The Hanger Phenomenon… Explained

Confession time. When I get hungry, I am miserable, I am edgy, I can’t make decisions properly, I am grumpy and border line crazy.

By now I am sure you have heard of the term “Hanger”… aka hungry and angry! According to the very credible source “Urban Dictionary” the definition of hangry is: The state of being so hungry that it has become infuriating. A hybrid of hungry and angry.

Now all jokes aside, there is a bit of a science to the phenomenon. While no real “studies” have been done on Hanger.. there is an explanation for why you feel like a crazy person when you haven’t eaten in a while. Let me explain!

Has it ever happened to you where you snapped at someone angrily or over reacted about a situation because you were feeling hungry? VoilĂ , I give you: being hangry… feeling grumpy or short-tempered as a result over a long overdue feed.

The reason behind your irritability is just your body’s reaction to needing food. If your blood-glucose levels fall far enough, your brain perceives it as a life-threatening situation, and thus hanger results.

But why? It all lies in a process that occurs in our bodies when it needs glucose. Everything we eat can be broken down into carbohydrates, proteins and fats. These are all broken down by our digestive system and turned into simple sugars, amino acids and free fatty acids that travel through our blood stream, enter our cells and organs and provide them with nutrients. They are the building blocks for our bodies energy supply.

There is a decrease in circulating nutrients the longer you go without eating or the harder you are working out/running. If your blood-glucose levels drop enough, your brain will actually perceive it as a life-threatening situation. Other organs and tissues in your body are able to use other nutrients as an emergency fuel source, but your brain is critically dependent on glucose. This is why your brain is so susceptable to low glucose levels which triggers an emotional stress response.

When you are hungry, simple things become more difficult. You might find it harder to concentrate, may be more proned to making silly mistakes or may become irritable. It can also be more difficult to behave within socially acceptable norms, such as not snapping at people, even those you care the most about. Does all this sound familar?

When blood-glucose levels drop to a certain threshold, your brain sends instructions to several organs in your body to synthesize the release hormones that increase the amount of glucose in your bloodstream. Adrenaline(epinephrine), and cortisol, which are both from the adrenal glands and are glucose counter-regulatory stress hormones that are released into your bloodstream in all sorts of stressful situations, on top of physical stress from low blood-glucose levels.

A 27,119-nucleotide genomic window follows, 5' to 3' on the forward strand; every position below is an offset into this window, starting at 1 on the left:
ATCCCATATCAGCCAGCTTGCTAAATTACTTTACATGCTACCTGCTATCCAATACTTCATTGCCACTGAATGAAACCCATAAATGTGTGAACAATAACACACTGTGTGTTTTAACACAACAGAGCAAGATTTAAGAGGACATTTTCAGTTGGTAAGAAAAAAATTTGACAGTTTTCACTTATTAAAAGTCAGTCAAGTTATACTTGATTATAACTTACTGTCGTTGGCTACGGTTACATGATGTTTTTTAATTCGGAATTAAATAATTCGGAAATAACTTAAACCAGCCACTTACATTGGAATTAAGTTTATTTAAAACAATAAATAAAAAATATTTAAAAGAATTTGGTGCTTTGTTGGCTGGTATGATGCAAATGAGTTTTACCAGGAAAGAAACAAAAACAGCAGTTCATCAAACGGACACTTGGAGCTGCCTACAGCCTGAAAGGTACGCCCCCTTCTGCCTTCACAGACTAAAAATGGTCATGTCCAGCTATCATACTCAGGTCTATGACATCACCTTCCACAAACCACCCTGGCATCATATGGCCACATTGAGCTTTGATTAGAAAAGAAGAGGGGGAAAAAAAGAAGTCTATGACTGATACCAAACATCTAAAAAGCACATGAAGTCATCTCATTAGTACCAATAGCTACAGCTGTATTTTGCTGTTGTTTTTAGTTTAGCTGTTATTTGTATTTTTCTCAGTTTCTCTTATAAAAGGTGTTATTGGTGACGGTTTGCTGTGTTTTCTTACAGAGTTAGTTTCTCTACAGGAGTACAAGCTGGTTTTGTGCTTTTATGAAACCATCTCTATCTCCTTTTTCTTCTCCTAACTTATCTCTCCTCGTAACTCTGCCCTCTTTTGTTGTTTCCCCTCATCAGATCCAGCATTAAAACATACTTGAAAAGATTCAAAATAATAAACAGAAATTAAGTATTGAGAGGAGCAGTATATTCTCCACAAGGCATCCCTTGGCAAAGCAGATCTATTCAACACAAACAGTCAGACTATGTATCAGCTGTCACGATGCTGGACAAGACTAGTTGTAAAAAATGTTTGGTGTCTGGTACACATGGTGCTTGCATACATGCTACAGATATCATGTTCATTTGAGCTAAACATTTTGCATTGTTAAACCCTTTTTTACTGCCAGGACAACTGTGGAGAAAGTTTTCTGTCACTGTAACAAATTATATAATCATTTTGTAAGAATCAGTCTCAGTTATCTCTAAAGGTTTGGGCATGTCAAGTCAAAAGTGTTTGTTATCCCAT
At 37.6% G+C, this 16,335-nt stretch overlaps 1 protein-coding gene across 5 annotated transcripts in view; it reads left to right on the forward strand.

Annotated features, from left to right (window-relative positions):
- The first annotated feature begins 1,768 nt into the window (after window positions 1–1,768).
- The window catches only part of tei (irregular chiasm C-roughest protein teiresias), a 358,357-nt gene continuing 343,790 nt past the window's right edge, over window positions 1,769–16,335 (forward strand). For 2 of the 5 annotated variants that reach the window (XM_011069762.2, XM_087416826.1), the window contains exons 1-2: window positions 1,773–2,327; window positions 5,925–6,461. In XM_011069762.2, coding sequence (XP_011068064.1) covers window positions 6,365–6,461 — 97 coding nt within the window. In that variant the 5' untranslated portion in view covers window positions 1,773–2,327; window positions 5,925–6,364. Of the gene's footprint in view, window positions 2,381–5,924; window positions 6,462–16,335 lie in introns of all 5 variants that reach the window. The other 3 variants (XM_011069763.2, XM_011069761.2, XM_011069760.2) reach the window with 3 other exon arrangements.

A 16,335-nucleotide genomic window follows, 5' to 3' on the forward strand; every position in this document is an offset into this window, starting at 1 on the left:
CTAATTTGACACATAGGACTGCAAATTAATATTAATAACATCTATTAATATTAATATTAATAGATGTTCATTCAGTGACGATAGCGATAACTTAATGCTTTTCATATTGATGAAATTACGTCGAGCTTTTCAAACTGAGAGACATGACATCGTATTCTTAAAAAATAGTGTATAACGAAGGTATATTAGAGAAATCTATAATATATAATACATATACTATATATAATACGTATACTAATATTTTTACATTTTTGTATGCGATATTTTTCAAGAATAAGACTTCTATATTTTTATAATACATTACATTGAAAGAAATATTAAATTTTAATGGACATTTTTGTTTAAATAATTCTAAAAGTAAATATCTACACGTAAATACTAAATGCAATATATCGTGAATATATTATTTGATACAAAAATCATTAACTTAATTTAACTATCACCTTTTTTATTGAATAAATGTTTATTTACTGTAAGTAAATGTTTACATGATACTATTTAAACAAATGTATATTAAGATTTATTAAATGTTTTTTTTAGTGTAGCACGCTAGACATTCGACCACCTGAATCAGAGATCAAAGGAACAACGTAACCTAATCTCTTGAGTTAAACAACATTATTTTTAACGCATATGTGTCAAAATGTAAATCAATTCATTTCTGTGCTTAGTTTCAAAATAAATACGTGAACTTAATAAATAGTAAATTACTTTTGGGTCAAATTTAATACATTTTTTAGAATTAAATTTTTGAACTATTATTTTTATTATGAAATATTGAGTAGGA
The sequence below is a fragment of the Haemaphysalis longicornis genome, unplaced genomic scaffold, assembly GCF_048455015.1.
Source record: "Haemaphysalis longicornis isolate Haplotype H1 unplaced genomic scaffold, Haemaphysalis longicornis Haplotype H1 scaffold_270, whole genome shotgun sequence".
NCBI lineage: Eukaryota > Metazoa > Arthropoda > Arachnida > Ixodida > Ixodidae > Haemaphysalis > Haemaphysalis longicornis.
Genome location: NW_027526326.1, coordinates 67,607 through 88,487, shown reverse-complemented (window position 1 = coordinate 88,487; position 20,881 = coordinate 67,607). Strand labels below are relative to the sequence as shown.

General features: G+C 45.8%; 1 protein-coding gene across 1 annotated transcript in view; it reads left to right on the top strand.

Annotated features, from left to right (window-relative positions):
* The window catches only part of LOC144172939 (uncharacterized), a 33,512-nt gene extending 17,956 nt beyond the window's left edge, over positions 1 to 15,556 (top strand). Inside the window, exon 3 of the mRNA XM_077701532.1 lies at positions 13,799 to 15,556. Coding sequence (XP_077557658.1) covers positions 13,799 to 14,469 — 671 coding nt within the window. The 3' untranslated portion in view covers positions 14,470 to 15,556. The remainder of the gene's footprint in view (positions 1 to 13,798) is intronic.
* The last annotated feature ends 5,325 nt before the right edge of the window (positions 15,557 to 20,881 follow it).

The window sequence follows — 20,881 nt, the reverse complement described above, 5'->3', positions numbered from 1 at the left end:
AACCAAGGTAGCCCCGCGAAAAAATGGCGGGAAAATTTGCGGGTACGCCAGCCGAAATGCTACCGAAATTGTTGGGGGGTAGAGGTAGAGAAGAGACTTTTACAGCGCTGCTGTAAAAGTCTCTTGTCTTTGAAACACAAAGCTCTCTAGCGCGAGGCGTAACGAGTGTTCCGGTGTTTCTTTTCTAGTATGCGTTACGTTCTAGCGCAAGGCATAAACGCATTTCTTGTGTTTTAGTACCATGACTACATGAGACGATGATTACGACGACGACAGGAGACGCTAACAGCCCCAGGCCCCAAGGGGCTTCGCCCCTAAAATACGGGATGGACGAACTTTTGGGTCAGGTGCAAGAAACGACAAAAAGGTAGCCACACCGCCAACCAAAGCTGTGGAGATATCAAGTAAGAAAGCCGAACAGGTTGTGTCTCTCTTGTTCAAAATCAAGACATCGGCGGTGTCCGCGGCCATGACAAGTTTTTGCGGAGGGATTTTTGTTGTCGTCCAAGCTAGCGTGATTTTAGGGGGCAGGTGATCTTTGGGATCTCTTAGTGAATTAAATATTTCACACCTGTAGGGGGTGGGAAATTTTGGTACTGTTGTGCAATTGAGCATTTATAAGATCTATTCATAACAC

You probably know adrenaline as the major hormone relseased in response to “fight or flight”. The same happenes when your brain senses low glucose levels.

Another reason for hanger is the whole Nature and nurture thing.

Hunger is linked to anger because they are both controlled by common genes. The product of one such gene is neuropeptide Y, a natural brain chemical released into the brain when you are hungry. It controls hunger levels and it stimulates unquenchable feeding behaviours when glucose levels are low by acting on a variety of receptors in the brain, including one called the Y1 receptor.

Neuropeptide Y and the Y1 receptor also regulate anger or aggression, thus, those with higher levels of neuropeptide Y tend to show higher levels of impulse aggression.

What does that all mean?

This is in essence our most basic survival adaptation as a species. If thousands of years ago hungry humans stood back and graciously let others eat before them, you would’nt be sitting here reading my blog because we would have died out. Bottom line is hanger is undoubtedly a survival mechanism that has served humans! We are all different which is why there are different reactions when people get hungry.

So how does one deal with hanger?

As athletes, we are sucessfully kicked up our metabolisms and increased our caloric demand, thus making us far more susceptable to the dreaded condition. On a long run, glucose levels can run dangerously low unless you’re constantly replacing your used glucose stores.

While on a long run, make sure you are fueling properly, and adequately so that your glucose levels never plumit. (Read:

The easiest way to handle hanger is to eat something before you get too hungry. Always carry something with you like nuts, fruit, or a protein bar when you’re out and about to avoid crashing. Nutrient rich, healthy, natural foods satisfy hunger for longer which thus avoids hanger disturbing your inner peace again. Deal with your hunger before hanger sets in to avoid embarrassing, hanger associated situations.

Pathophysiology: Critical Care Nursing

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